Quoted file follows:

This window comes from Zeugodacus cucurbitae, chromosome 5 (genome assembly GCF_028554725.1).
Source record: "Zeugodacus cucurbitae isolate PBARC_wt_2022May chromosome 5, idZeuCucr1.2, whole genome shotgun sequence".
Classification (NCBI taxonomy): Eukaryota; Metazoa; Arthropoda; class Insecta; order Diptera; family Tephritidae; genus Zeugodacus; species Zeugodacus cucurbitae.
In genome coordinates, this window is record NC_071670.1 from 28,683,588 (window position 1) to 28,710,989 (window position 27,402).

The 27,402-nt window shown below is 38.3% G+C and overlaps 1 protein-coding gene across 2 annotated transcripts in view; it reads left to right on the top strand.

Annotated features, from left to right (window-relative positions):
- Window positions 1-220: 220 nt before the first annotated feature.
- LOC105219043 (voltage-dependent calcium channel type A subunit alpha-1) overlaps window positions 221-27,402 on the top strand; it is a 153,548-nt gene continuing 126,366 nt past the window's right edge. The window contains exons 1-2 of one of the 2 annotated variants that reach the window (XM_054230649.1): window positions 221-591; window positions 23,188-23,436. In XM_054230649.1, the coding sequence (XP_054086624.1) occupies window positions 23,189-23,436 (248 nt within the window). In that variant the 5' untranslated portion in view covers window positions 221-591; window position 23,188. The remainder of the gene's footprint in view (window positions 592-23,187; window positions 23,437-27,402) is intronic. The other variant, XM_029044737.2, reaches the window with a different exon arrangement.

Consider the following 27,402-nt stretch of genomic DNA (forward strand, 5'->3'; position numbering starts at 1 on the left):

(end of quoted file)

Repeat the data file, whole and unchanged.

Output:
This window comes from Zeugodacus cucurbitae, chromosome 5 (genome assembly GCF_028554725.1).
Source record: "Zeugodacus cucurbitae isolate PBARC_wt_2022May chromosome 5, idZeuCucr1.2, whole genome shotgun sequence".
Classification (NCBI taxonomy): Eukaryota; Metazoa; Arthropoda; class Insecta; order Diptera; family Tephritidae; genus Zeugodacus; species Zeugodacus cucurbitae.
In genome coordinates, this window is record NC_071670.1 from 28,683,588 (window position 1) to 28,710,989 (window position 27,402).

The 27,402-nt window shown below is 38.3% G+C and overlaps 1 protein-coding gene across 2 annotated transcripts in view; it reads left to right on the top strand.

Annotated features, from left to right (window-relative positions):
- Window positions 1-220: 220 nt before the first annotated feature.
- LOC105219043 (voltage-dependent calcium channel type A subunit alpha-1) overlaps window positions 221-27,402 on the top strand; it is a 153,548-nt gene continuing 126,366 nt past the window's right edge. The window contains exons 1-2 of one of the 2 annotated variants that reach the window (XM_054230649.1): window positions 221-591; window positions 23,188-23,436. In XM_054230649.1, the coding sequence (XP_054086624.1) occupies window positions 23,189-23,436 (248 nt within the window). In that variant the 5' untranslated portion in view covers window positions 221-591; window position 23,188. The remainder of the gene's footprint in view (window positions 592-23,187; window positions 23,437-27,402) is intronic. The other variant, XM_029044737.2, reaches the window with a different exon arrangement.

Consider the following 27,402-nt stretch of genomic DNA (forward strand, 5'->3'; position numbering starts at 1 on the left):